Rumors abound regarding the future of Apple TV — Apple’s tepid foray into the set top box market. The big issue users face with Apple TV is that it’s either expensive or cumbersome to get content into the thing. Beyond movie trailers, YouTube, and podcasts available via iTunes, it’s either pay per download or rip your own from DVD.
Compare Apple TV’s value proposition to something like Slingbox’s. While the Slingbox allows the user to leverage and repurpose content he or she has already paid for, Apple TV doesn’t. (Coming soon, Slingbox Mobile for your Blackberry.) Someone already paying a $100+ for cable and $17 for Netflix won’t be compelled to drop $300 for a box that will run up the media bill further.
Apple needs to enable customers to get content into Apple TVs easily and inexpensively. Some options include:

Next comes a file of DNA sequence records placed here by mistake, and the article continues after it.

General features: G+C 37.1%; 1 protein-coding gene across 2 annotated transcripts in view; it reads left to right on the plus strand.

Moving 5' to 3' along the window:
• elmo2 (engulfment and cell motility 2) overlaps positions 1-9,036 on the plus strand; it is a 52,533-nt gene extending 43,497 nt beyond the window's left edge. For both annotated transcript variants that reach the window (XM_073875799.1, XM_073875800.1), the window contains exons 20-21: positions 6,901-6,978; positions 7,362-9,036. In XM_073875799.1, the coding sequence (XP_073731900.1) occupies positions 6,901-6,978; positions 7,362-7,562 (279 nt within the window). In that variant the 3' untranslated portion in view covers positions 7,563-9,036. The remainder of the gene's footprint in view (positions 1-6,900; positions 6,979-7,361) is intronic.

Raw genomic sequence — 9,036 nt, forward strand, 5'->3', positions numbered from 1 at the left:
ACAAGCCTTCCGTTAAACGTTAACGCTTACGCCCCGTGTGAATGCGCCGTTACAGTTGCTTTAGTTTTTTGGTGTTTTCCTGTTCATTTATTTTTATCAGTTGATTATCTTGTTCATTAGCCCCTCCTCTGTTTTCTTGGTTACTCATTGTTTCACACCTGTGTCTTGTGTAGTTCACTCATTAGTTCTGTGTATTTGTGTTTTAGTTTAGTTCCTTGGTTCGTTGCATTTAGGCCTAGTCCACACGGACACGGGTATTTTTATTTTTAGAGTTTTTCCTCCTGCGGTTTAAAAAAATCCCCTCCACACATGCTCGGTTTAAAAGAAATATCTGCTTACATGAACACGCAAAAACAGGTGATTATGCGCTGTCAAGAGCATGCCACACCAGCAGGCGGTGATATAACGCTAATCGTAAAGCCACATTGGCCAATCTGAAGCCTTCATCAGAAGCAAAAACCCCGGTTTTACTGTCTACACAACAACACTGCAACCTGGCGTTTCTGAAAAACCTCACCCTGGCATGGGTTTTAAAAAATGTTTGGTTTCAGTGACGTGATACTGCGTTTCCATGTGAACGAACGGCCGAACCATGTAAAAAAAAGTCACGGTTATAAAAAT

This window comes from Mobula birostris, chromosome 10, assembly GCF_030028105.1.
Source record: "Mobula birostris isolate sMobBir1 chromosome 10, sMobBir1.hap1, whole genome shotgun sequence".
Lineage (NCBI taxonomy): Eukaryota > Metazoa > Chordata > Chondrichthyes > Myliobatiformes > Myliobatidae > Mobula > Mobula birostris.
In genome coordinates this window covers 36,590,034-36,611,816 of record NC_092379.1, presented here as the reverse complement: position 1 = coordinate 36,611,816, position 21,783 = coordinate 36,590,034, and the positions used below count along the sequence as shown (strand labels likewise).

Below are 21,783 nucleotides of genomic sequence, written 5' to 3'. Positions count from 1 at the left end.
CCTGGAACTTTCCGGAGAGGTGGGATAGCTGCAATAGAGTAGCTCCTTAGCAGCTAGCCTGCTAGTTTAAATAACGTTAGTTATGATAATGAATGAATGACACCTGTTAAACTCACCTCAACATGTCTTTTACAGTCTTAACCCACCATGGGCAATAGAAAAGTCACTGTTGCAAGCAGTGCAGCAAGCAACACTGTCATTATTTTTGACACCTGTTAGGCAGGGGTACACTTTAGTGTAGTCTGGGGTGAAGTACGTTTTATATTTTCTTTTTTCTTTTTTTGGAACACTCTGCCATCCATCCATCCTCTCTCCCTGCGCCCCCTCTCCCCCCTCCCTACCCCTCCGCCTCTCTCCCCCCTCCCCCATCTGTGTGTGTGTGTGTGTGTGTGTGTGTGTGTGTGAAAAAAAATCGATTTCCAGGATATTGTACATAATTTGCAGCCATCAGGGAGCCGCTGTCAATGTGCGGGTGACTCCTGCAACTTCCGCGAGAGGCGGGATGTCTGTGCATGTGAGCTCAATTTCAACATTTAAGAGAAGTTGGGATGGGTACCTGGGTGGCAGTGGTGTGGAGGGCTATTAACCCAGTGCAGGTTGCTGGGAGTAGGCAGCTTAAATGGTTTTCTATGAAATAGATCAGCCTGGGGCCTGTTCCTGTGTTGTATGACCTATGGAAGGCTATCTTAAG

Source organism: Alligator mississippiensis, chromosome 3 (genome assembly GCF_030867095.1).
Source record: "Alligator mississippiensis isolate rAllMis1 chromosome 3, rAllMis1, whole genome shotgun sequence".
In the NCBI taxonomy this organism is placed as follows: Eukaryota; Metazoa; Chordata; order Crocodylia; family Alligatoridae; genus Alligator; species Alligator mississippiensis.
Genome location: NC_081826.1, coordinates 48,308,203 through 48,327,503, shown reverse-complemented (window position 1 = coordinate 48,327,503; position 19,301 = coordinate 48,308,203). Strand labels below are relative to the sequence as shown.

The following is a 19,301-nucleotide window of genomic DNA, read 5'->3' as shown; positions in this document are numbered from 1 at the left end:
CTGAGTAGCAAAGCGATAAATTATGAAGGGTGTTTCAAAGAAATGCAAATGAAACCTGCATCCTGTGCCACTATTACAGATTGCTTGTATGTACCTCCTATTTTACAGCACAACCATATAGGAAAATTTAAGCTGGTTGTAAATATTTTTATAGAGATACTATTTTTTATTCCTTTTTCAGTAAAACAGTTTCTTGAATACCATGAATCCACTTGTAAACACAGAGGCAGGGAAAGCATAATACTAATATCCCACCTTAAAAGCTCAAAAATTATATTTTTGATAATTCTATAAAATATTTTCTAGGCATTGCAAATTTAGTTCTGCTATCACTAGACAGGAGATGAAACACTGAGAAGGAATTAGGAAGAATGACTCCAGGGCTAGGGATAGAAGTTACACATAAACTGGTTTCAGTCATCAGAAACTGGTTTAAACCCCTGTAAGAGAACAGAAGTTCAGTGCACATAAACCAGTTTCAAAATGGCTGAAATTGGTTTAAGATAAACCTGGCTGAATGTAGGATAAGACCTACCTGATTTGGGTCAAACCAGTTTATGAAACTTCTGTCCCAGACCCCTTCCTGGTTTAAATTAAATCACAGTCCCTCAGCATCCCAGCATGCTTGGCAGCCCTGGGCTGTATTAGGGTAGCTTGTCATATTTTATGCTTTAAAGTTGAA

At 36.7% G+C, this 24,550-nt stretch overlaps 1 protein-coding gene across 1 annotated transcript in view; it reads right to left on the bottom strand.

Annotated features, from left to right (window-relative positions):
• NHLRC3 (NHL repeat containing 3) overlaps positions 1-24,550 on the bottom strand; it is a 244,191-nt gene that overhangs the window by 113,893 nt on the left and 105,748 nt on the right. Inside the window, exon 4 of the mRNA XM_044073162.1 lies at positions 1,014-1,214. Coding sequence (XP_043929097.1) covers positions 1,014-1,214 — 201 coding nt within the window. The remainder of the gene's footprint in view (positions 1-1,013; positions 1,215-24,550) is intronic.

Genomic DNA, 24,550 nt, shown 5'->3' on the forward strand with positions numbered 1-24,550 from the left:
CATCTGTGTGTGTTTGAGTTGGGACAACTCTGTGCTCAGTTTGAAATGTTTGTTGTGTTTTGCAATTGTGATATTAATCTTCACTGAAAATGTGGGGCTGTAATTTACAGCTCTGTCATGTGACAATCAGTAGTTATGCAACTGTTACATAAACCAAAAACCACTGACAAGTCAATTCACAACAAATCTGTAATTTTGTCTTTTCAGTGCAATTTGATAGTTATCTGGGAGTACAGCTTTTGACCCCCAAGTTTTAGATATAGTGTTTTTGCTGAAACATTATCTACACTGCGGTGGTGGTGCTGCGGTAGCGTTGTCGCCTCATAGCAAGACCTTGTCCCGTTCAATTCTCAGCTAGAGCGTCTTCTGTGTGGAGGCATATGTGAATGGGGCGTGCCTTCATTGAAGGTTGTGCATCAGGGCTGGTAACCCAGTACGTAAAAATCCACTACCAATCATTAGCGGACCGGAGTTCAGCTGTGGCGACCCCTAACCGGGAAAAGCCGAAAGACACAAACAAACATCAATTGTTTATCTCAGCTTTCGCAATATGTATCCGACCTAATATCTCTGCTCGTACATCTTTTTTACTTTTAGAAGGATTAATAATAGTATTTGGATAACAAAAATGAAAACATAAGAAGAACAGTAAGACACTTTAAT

- Adding a Blu-ray player. Saul Hansell predicted this in the NY Times Bits blog. It’s not likely. The box is already expensive enough, and Apple doesn’t stand to make money off of increased Blu-ray penetration.
- Adding rental options. Going toe to toe with Netflix is an option, but what about teaming up with Netflix? Netflix just announced an agreement with LG to allow direct-to-TV downloads from Netflix to specially equipped LG TVs. A deal with Apple would pack more punch.
- Adding DVR capabilities. I understand why Apple won’t do this. As TiVo has learned, DVRs are the domain of the cable and satellite companies. DVR software for the Mac is already available with EyeTV.
- Allowing independent producers to sell videos on iTunes. Currently everything I can get for my Apple TV on iTunes I can get cheaper elsewhere. If Apple allowed independents access to its store, content not available anywhere else would appear overnight on iTunes — you know, that long tail thing.
Obviously I like the last option. Apple’s following has grown as it’s empowered people to communicate in new ways — twenty years ago it was desktop publishing, more recently it’s been video editing. Now it has the opportunity to empower us to be distributors. If Apple TV and iTunes remain nothing more than outlets for the studios and Google, they will continue to be niche products in the IPTV market.